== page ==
A Karnataka mango dish that appears regularly at our table in the summer is mango rice- maavinakaayi chitra anna - tart, spicy and tongue-ticklingly chatpata, its texture a melange of soft rice and crunchy peanuts. A perfect summer dinner involves mango rice, accompanied by cold curds, straight from the fridge, and a crisp cucumber salad, followed by sweet, sweet mangoes eaten the desi way - skin ripped off using one's teeth, and the flesh bitten into chunks, followed by the ritual suckling and slurping of the gotta - the seed - until it becomes bleached white.

Maavinakayi Chitra Anna


2-3 green, raw mangoes, grated
1 handful grated fresh coconut, or desssicated coconut
2-3 green chillies
1 dried red chilli
2 tsp mustard seeds
1 sprig curry leaves
1 tsp heeng ( asafoetida)
Pinch turmeric
1/2 cup raw peanuts in their skins
3 tbsp oil
Salt to taste
1 cup long grained basmati rice, cooked and spread out on a platter
Handful coriander leaves, chopped fine and half cup fresh coconut for garnish

Put the grated mango, coconut, green chillies, red chillies and 1 tsp mustard seeds into the blender and blend until it becomes a smooth mass.
Heat 1/2 the oil in a bandley ( wok).
Add 1 tsp of the mustard seeds and wait for them to pop.
When they pop, add the turmeric, then curry leaves, then heeng.
Add the mango-coconut paste and stir, cooking on a medium flame for 2-3 minutes until the mango is cooked but not overcooked. Set aside.
Heat the rest of the oil and put in the peanuts. Fry them on a medium flame, stirring occasionally until they turn crisp and brown. Remove from heat.
Add the mango paste and the peanuts to the rice, as well as salt, and mix well, checking to see if the flavour is uniformly mixed. It should taste sharply sour, salty and spicy. In case the mango is not sour enough, you can add a bit of lemon juice to the rice.
Let the rice stand for 2-3 hours, so the flavours are fully absorbed and mature.
Garnish with coriander and coconut before serving.

This dish is served cold, so it can be made well ahead of time if you are entertaining guests.

Monday, September 17, 2007

My food memories

I just started reading a book called Death by Pad Thai, an interesting read about people's food memoirs. It is amazing how human beings from all over the world have such an intimate relationship with food. For us, as a species, food is about so much more than filling one's stomach, unlike for the rest of the animal kingdom. It's about love, about control, emotions, competence, stress-relief...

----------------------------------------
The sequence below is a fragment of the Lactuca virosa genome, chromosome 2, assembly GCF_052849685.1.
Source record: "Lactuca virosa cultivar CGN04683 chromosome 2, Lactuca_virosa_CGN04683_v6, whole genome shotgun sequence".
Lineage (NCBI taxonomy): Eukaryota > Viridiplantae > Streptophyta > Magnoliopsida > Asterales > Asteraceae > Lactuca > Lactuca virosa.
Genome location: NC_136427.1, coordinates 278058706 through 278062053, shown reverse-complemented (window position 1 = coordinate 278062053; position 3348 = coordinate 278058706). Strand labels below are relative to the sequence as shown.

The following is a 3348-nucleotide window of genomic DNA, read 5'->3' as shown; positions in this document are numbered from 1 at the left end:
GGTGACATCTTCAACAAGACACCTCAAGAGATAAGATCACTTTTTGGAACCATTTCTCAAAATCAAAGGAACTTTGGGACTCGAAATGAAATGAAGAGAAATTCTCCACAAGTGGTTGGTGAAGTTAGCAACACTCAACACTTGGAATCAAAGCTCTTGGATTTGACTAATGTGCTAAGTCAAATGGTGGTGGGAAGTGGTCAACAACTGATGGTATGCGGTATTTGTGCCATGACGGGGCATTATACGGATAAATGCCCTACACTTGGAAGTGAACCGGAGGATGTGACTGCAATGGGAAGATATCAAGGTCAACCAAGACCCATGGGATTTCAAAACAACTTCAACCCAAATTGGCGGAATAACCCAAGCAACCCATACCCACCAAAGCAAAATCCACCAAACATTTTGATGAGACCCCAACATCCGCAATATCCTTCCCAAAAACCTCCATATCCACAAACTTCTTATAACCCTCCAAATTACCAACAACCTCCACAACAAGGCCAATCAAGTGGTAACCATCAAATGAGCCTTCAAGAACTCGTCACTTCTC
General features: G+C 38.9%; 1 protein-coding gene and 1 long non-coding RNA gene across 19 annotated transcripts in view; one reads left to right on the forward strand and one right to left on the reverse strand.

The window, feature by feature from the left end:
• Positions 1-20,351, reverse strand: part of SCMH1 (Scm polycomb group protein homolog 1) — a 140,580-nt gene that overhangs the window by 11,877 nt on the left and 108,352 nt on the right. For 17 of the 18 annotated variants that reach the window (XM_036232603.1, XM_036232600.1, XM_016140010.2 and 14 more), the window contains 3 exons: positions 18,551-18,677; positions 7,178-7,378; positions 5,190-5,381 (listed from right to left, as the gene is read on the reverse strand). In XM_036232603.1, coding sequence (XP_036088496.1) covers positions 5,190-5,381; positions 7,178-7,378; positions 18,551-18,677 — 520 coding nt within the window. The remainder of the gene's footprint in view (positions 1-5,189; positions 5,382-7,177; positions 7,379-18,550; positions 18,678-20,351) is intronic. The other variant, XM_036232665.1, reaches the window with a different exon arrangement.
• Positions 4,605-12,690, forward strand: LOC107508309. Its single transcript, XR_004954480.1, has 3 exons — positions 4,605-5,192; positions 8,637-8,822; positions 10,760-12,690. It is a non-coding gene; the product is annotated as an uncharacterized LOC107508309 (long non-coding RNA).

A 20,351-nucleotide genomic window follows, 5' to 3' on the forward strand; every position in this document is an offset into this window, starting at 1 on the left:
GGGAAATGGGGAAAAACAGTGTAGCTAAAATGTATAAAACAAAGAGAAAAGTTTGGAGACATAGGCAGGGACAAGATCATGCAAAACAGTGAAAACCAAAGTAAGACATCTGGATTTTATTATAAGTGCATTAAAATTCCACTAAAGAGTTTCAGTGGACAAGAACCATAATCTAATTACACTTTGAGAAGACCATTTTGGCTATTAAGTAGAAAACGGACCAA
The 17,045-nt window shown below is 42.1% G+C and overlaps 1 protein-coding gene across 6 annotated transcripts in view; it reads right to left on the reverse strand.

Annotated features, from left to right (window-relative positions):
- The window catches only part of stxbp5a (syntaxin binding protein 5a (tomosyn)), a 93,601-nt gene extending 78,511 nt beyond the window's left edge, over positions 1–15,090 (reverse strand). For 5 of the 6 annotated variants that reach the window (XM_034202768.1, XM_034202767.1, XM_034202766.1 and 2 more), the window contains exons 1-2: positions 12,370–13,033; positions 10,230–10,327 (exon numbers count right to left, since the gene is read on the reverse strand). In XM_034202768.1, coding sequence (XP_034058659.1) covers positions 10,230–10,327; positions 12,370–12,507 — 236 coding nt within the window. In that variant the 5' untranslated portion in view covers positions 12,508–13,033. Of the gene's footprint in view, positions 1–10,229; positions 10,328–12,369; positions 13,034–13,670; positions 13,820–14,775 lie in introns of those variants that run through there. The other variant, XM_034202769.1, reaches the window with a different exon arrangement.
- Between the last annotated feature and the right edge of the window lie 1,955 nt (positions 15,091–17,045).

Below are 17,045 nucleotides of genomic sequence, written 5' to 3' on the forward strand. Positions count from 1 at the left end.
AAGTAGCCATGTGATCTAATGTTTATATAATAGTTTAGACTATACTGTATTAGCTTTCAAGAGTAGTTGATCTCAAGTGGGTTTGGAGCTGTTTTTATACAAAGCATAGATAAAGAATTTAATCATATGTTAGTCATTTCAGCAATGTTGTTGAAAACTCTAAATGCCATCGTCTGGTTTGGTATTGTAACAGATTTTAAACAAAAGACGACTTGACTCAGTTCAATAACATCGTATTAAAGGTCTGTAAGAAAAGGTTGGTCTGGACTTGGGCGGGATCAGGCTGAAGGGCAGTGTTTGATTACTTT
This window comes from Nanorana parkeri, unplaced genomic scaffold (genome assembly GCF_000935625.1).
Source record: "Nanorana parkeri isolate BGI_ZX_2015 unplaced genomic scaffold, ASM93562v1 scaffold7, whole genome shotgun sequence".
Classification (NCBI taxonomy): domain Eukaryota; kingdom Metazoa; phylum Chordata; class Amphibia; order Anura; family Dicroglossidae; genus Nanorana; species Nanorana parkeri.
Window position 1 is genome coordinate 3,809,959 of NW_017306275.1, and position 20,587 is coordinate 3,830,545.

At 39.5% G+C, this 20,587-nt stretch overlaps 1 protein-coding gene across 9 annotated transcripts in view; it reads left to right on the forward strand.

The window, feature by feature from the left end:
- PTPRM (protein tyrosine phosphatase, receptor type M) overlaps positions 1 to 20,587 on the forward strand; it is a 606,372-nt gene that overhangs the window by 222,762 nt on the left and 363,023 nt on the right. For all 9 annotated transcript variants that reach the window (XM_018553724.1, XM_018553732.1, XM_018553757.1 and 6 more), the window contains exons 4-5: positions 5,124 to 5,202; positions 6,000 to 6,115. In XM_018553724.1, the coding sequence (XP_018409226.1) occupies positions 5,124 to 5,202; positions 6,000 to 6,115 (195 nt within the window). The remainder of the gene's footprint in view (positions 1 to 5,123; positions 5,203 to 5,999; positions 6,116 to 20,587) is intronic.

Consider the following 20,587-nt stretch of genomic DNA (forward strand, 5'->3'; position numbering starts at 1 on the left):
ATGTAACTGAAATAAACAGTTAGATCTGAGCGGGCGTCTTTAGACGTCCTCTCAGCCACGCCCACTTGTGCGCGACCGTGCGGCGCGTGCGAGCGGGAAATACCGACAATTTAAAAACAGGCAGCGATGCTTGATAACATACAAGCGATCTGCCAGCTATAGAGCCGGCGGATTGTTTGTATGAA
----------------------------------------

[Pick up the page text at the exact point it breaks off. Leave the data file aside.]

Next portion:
The fact that I have a food-oriented mindset is (sadly) obvious. Apparently when I was as young as two, when mom was busy washing clothes in the loo, I polished off a whole ceramic jar of lime pickle, on one occasion, and a whole steel utensil full of either Gojju( spiced tamarind sauce) or Saaru ( lentil dish with tamarind and spices) on another. However, many of my food memories center around the summer holidays.

During the summer, mom, my sister and I would travel south to meet the family, and my favourite stop would be in Mysore at my uncle's house. My cousins and the two of us were the only kids on dad's side of the family, and we were extremely close. The age-gap was considerable - my eldest cousin was 6 years older than us 2 middle ones and we were 6 years older than my sister. But that never got in the way of a good time, and the four of us were a great gang. The tiny two-bedroom flat accommodated Grandfather and grandma, my aunt who lived with them, and maybe one of dad's sisters who would accompany us from Bangalore, my uncle and aunt and their two kids and my sister and I and our parents. It never felt crowded ( unless someone was in a hurry to use the one loo), and there were always enough beds, enough food and enough love to go around.

My grandfather would get up very early in the morning - around 5:30 - and go out to fetch the milk for coffee. I used to accompany him, the two of us walking down 100 feet road, clanking the big steel vessel for the milk. The air would be crisp and cool, the gulmohur trees overhead bursting with crimson blooms. A coffee roasting shop at the corner of our street would send out the warm, spicy scent of coffee into the morning air. We'd step carefully around numerous cow patties and walk all the way to the milk booth and back, grandpa telling me stories in his wheezy voice. When we came back, he would carefully make coffee for the entire household, pouring out the decoction he had set the previous night, heating the milk and adding measured spoons of sugar. Then he would make a separate cup of milky coffee for me and watch me gulp it down, his face alight with affection.

Every couple of days, we would all march down to the Mysore market, one of the first and most famous covered bazaars, and buy a variety of vegetables and fruit from the vendors. My parents always claim that fruit and vegetables available in the south are more flavourful and fragrant - I'll have to check that out for myself as a grown-up 'foodie'. Perhaps it was the laughter and companionship of loved ones that added the extra savour. Mom would go crazy about the flowers, and buy long strings of jasmine to put in her hair - something she missed badly in Delhi. Mangoes would be bought by the dozen - thothapuri, to be eaten with salt and chilli powder, huge malgoas, sweet and silky, fragrant banganpallis from Andhra and small, delightful badamis - to be had by themselves or made into Mango Sreekarane ( see the recipe at delight2read.blogspot.com)